Hi all, it’s Simone filling in for my mom again. This time she is not sleeping, but cleaning the shower in preparation for Linton’s return. We’re going to have to keep everything squeaky clean once he gets back.
Today's the first time any of Linton’s blood cell counts have returned to the normal range — his ANC has hit 2.3, surpassing the 2.24 threshold considered to be “low normal," so he's no longer neutropenic and the risk of infection is reduced.
His overall WBC counts are still steadily climbing. They reached 3.2 today, so he will probably get into the low normal range (starting at 3.8) tomorrow. His hemoglobin is pretty much stable, hovering around 9.
Padre would have been able to come home today had his platelets reached an acceptable level. However, they continue to underperform. On Day +13, they had dropped once again to 9 so he had his third platelet transfusion (from an O+ donor this time). Later that day, after coming back from a brisk walk around the unit, he had a brief nosebleed, but the nurse assured him it was just because of his low platelet levels. By Day +14 his platelets had risen to 19 thanks to the transfusion.
Yesterday (Day +13), a blood sample was taken to test for the presence of platelet antigens. This will allow the physicians to determine whether his poor response to the transfusions is due to immune incompatibility. Even though this test is supposedly “rapid,” the results won’t be available for two days. Unfortunately, the attending hem-onc physician said that Linton’s hemoglobin and platelet levels may never completely return to normal because of all the immunosuppressive chemotherapy he has undergone, and will continue to undergo as “maintenance” once he leaves the hospital.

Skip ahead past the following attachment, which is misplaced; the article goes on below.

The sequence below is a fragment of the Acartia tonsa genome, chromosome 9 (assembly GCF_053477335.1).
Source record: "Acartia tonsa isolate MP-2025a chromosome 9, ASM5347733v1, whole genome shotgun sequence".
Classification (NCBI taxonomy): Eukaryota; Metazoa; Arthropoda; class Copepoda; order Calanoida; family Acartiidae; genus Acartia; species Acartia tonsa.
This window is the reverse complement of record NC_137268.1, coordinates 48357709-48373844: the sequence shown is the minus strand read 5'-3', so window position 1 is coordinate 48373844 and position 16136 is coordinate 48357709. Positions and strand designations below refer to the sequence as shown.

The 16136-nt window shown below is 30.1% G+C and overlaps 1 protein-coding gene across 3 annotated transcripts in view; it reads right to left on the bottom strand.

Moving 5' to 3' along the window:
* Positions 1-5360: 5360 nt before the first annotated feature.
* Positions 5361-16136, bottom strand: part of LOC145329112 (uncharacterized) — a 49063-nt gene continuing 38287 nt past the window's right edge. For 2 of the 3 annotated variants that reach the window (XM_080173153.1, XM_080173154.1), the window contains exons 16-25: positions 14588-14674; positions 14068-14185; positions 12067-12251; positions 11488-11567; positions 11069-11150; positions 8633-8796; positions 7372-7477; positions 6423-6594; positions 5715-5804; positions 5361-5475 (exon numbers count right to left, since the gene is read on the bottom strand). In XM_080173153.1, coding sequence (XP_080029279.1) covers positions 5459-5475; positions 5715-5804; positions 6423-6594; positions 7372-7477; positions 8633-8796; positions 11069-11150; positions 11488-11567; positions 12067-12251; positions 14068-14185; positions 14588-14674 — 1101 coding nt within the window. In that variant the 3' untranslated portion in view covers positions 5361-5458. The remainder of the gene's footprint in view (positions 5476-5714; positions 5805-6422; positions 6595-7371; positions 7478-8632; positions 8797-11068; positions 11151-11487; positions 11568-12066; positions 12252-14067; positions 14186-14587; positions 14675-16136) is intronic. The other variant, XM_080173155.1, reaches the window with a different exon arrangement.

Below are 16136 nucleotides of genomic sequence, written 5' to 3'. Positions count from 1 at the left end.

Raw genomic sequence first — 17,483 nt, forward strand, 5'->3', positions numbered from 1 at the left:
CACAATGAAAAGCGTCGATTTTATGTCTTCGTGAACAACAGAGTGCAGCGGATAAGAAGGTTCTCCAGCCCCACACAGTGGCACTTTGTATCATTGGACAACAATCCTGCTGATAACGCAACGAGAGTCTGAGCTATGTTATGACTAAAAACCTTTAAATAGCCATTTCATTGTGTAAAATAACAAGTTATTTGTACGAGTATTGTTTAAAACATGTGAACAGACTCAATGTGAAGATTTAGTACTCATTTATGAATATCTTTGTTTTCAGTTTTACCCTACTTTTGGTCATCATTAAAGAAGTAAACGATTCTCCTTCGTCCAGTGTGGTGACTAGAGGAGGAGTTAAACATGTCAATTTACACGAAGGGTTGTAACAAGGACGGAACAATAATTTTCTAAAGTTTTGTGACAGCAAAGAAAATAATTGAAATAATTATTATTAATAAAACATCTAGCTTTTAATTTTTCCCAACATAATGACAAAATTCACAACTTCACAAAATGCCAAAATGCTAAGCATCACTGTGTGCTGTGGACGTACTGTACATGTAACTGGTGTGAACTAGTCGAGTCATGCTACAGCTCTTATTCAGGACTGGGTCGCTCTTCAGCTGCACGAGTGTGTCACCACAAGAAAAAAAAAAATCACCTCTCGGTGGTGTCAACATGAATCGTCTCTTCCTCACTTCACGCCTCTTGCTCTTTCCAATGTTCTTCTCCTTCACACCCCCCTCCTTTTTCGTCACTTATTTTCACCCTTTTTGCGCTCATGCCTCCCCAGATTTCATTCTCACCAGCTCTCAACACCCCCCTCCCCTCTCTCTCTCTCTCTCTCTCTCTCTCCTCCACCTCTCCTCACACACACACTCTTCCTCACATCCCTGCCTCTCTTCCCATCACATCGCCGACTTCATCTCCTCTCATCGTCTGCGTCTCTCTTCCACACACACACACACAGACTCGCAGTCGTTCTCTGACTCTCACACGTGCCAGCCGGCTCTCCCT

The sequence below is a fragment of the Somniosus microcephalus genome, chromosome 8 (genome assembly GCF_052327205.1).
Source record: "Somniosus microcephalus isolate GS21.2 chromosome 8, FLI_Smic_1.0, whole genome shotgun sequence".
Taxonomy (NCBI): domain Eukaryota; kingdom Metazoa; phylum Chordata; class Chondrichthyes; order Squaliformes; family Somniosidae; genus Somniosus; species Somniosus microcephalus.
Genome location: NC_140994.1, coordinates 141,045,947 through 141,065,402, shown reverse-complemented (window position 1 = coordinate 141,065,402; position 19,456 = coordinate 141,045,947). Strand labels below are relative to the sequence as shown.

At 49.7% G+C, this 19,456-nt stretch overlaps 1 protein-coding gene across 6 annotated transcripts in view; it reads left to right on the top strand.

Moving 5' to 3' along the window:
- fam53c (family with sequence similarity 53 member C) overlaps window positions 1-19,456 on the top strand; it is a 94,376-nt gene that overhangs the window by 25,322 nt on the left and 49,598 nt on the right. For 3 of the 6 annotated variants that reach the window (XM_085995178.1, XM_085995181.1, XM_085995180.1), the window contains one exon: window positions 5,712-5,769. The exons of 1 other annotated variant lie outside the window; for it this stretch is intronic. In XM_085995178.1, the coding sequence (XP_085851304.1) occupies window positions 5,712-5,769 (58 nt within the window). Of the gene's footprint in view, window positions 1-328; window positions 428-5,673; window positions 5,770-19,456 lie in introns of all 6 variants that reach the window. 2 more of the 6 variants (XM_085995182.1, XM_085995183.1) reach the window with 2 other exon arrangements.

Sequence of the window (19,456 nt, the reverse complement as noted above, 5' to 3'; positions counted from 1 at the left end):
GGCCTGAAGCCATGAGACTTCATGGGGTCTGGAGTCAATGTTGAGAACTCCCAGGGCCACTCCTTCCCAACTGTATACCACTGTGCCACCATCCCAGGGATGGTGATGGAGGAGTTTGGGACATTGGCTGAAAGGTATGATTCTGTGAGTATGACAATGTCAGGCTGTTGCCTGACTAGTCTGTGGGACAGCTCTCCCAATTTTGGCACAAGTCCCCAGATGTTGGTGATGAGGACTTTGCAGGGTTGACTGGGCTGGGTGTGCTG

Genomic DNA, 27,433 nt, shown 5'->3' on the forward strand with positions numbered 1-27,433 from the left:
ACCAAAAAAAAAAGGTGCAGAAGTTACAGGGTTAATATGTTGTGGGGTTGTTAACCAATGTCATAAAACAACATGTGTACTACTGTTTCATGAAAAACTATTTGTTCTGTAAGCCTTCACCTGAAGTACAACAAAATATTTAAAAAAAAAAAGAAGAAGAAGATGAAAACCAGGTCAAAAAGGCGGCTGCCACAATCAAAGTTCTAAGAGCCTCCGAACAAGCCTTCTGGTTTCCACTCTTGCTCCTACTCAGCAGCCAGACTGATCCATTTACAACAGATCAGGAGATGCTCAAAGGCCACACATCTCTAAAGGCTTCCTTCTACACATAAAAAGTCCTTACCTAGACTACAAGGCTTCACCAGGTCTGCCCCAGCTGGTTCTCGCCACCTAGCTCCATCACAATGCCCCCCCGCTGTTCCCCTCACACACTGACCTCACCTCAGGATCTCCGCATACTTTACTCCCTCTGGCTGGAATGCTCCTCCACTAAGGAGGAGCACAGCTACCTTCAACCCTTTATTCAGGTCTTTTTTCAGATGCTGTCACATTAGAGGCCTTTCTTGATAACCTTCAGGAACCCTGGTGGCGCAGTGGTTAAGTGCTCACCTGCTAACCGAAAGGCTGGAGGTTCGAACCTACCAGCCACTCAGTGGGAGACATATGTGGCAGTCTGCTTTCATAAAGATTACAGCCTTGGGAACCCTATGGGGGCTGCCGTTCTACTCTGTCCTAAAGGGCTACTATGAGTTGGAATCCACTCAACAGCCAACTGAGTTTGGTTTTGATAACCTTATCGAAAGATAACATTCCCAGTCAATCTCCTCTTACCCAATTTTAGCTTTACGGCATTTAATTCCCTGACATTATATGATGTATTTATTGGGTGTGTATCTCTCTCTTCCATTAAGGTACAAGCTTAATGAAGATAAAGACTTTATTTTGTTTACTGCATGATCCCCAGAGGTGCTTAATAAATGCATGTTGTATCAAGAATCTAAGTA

Since we live so close to the hospital, the plan is to discharge Linton this Friday (December 22) and have him come in for any further transfusions as an outpatient. In preparation for this, he will receive two more transfusions on Thursday, probably with donor-matched platelets, in order to bring his platelet levels up to 50. If he successfully hits that threshold, his central line will be removed. Because this tri-fusion catheter has been inside one of his major veins for seven weeks (since Nov. 3), it might not come loose easily. Yanking it out could cause some bleeding, so it’s imperative that his platelet levels are higher when this happens. Then, Padre will probably have one more transfusion on Friday before leaving room 742 and coming home to his own bed (and me, mom, and Eartha, all of whom are eagerly awaiting his return).
Apart from the platelet troubles, Linton is getting stronger every day. His appetite is continuing to return; today he asked mom to get him a packet of Cheetos from the cafeteria. The Activities Director is trying to get the patients into the holiday spirit, encouraging them to either paint a tile or build their own gingerbread house. Padre, who has never personally encountered a fully-formed gingerbread house in his life, and who has no experience with their construction outside of watching Bake Off, opted for the tile. The tiles are going to be displayed in the entryway of the cancer wing of the hospital.
Holiday cheer at the central desk of the transplant unit.
More seasonal decorations.
Linton decided to paint a design reading “Beating Myeloma with Science” on his tile and worked diligently on it. The “Y” in “myeloma” is an antibody, the “o” is a plasma cell, and the “I” in “science” is a test tube.
Linton's progress on his tile. Tomorrow mom will bring him a paint pen so he can fill in finer details.
Today, Padre was doing his laps around the ward when he noticed a familiar face in one of the patient rooms. It turned out to be JB, a member of the local Multiple Myeloma support group who was admitted today. He was slogging through his six hours of post-Melphalan ice chewing and Padre was allowed in to cheer him on.
Finally, we must not neglect to report on our running tartan (plaid! It’s plaid!) theme. In today’s news: our neighbor kindly gifted us a jar of homemade jam wrapped up in tartan paper, and my aunt in South Africa had her hair cut by a stylist who happened to be wearing a tartan shirt.
The tartan wrapping paper, alongside a ceramic pot made by my late aunt Michelle, Linton's sister.
Auntie Louise's hairstylist showing off her tartan. "Hello Jill, look at my tartan!"